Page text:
Marc G. Fournier wrote:
'k, but is it out of the question to pick up a duplicate server, and use
something like eRServer to replicate the databases between the two
systems, with the new system having the upgraded database version running
on it, and then cutting over once its all in sync?


Can eRserver replicate a 7.3.x to a 7.2.x? Or 7.4.x to 7.3.x?


I thought we were talking about upgrades here?
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Nov 11 '05 #83


On Sat, 13 Sep 2003, Lamar Owen wrote:
Marc G. Fournier wrote:
'k, but is it out of the question to pick up a duplicate server, and use
something like eRServer to replicate the databases between the two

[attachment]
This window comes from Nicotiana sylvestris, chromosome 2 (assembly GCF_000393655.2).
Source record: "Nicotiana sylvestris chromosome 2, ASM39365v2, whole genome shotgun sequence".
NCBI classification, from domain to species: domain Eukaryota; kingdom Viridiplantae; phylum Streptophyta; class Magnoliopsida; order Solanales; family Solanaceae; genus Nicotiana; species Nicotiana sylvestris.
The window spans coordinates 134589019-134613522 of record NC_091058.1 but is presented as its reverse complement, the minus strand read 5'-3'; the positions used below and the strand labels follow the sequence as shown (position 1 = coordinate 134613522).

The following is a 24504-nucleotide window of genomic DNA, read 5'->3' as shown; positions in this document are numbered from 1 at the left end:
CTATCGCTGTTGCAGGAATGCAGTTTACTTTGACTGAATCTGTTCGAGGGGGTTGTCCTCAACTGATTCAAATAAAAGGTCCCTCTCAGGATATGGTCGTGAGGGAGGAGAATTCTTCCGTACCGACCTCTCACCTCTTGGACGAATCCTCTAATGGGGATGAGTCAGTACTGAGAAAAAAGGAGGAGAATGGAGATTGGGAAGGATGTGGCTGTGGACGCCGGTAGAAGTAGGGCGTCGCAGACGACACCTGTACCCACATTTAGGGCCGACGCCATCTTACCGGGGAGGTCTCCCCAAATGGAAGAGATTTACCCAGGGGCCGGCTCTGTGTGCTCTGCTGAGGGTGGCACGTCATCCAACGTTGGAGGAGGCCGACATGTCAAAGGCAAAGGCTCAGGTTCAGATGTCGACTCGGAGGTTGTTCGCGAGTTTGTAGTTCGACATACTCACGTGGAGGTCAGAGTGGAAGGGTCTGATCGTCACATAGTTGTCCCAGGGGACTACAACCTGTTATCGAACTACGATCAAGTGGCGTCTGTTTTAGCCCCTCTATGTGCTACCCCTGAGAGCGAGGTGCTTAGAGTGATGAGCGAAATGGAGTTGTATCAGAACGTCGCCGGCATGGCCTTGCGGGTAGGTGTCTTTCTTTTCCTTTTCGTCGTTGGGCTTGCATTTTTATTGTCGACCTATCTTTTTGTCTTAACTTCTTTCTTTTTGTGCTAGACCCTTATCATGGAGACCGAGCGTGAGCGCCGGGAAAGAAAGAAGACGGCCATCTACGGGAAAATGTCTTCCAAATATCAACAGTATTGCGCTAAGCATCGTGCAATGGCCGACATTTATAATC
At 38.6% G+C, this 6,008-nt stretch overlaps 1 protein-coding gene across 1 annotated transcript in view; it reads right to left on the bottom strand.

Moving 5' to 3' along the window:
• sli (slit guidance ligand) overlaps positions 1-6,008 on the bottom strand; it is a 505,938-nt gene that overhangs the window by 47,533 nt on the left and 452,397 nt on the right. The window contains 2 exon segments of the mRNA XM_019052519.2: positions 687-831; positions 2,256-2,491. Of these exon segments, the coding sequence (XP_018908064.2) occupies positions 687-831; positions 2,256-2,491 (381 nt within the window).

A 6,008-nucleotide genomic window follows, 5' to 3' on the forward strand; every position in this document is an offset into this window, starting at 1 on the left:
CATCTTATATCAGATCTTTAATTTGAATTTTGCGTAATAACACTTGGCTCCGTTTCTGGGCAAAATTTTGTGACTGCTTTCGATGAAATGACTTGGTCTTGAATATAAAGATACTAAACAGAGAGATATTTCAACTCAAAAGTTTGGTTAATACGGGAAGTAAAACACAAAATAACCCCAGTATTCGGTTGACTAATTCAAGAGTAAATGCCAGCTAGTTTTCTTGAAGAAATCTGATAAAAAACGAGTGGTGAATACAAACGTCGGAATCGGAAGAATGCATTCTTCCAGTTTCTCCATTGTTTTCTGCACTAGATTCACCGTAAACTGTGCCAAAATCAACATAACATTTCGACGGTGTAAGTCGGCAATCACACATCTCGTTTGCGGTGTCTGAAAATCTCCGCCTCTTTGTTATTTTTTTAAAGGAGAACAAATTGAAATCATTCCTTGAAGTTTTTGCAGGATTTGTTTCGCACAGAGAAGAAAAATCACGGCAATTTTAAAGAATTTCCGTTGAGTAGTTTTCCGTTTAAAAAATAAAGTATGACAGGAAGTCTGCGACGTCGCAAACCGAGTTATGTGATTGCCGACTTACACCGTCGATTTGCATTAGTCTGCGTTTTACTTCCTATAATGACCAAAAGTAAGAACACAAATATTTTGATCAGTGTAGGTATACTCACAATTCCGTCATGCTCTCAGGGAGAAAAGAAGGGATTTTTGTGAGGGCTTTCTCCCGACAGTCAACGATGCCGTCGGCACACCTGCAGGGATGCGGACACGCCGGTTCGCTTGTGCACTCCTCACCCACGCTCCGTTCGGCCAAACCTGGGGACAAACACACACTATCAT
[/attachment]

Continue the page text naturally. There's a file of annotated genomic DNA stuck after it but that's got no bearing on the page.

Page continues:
systems, with the new system having the upgraded database version running
on it, and then cutting over once its all in sync?


Can eRserver replicate a 7.3.x to a 7.2.x? Or 7.4.x to 7.3.x?


I thought we were talking about upgrades here?
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Nov 11 '05 #84
Not that I know anything about the internal workings of PG but it seems like a
big part of the issue is the on disk representation of database. I've never had
a problem with the whole dump/restore process and in fact anyone that has been
doing this long enough will remember when that process was gospel associated
with db upgrades. However, with 24x7 opertations or in general anyone who
simply can NOT tolerant the downtown to do an upgrade I wondering if there is
perhaps a way to abstract the on disk representation of PG data so that 1)
Future upgrades to not have to maintain the same structure if it is deem another